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Last Updated: Tuesday, 29 November 2005, 16:14 GMT
Make lessons 'fit the learner'
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Digital technology can provide more individualised learning, says report
The education system "should be reversed to conform to the learner, rather than the learner to the system", says a think-tank report.

The education secretary has called for a more "personalised" form of education in which pupils have lessons customised for their interests and aptitude.

The report from Demos and Nesta Futurelab says digital technology can help towards such a flexible system.

This will create more "empowered and engaged students", says the report.

The idea of personalisation has been promoted by the Education Secretary Ruth Kelly - encouraging schools to respond to the more individual needs of children.

'Learner's charter'

This could mean making sure that there is sufficiently stretching lessons for gifted pupils and catch-up lessons for those falling behind.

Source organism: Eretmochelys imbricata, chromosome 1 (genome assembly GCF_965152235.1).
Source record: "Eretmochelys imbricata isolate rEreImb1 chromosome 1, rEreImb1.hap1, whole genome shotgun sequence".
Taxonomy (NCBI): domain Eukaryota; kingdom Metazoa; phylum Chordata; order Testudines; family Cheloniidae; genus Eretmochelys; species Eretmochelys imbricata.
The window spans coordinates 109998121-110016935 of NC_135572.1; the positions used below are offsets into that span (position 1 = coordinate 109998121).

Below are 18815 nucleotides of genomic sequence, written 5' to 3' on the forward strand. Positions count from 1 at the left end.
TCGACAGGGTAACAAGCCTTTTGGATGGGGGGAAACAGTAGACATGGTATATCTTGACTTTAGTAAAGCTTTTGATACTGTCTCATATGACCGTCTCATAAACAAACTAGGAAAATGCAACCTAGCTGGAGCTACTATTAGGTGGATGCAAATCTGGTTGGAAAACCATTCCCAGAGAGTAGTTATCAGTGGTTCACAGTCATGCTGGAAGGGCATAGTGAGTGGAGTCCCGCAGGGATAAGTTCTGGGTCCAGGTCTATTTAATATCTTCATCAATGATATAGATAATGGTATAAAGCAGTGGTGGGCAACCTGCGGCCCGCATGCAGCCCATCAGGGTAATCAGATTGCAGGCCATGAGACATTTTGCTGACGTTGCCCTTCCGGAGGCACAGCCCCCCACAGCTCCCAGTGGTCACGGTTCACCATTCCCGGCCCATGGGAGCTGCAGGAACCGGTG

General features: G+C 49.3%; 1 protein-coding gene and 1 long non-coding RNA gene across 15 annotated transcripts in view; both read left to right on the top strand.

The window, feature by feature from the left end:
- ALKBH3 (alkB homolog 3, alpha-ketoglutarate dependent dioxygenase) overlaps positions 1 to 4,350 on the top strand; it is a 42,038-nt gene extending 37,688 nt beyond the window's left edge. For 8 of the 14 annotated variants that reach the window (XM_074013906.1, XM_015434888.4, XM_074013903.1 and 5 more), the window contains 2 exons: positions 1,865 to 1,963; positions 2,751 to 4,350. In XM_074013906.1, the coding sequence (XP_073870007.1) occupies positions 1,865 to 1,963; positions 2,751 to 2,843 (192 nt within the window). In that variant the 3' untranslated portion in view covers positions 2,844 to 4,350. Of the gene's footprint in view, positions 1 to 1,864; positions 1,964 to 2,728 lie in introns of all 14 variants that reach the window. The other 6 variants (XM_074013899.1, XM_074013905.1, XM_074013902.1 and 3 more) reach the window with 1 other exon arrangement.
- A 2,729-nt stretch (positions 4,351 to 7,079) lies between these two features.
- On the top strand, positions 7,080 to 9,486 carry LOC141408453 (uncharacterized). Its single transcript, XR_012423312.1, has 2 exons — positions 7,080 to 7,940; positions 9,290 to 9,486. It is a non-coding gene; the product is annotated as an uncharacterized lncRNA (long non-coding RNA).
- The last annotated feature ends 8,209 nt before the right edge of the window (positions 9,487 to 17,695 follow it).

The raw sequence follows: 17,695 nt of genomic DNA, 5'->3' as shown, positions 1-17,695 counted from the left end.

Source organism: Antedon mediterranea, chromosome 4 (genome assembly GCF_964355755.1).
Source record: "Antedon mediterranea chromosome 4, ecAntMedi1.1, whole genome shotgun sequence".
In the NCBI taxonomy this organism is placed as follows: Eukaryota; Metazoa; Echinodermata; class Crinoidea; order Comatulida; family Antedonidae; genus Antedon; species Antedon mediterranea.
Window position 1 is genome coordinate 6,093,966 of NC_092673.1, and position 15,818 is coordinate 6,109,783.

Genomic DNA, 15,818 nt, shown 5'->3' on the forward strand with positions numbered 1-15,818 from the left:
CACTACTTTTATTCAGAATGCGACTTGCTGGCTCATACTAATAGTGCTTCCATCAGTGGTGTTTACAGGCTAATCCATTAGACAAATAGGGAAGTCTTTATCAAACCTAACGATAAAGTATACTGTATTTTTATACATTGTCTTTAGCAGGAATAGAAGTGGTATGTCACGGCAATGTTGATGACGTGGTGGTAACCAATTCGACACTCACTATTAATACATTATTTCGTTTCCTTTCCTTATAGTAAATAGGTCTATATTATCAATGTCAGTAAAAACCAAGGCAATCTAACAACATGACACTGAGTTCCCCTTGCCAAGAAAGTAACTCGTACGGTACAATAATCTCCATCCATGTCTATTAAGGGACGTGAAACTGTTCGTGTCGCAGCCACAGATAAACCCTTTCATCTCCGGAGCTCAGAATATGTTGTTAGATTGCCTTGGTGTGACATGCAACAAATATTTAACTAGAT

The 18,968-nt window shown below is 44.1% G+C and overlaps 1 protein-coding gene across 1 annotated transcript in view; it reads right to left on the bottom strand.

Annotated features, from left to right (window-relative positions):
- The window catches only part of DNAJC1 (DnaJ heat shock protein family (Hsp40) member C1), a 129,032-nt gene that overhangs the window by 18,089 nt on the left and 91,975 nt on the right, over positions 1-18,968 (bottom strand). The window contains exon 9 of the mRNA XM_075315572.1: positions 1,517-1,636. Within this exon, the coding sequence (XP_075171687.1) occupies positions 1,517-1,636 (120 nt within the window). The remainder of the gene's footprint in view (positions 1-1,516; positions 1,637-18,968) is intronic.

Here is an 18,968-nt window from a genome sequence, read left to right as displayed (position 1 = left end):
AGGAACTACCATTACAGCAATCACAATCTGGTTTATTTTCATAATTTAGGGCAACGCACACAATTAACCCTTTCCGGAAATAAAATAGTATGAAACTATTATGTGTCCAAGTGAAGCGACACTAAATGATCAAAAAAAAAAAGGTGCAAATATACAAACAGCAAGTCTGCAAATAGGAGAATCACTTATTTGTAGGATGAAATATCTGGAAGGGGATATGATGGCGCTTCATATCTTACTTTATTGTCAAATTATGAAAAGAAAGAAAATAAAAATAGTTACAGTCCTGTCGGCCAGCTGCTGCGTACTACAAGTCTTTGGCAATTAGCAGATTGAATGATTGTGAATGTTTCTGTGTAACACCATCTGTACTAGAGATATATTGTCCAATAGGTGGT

And this would encourage schools to give pupils of all abilities greater flexibility over learning at their own pace - perhaps taking exams when they were able enough, rather than when they were old enough.

The report from Nesta Futurelab and Demos says pupils should be given support so that they can study more independently.

It challenges the current exam and testing structure - and instead says that schools should "embrace digital technology to enable learners to study and be assessed when and how it is most appropriate for them".

The report proposes a "learner's charter" which would give students the right to be taught as an individual and to have more responsibility for how they are taught.




SEE ALSO:
New media 'help toddlers learn'
03 Nov 05 |  Education
Call for laptops for all pupils
18 Mar 04 |  Technology
Dealing with a digital underclass
29 Apr 05 |  Technology


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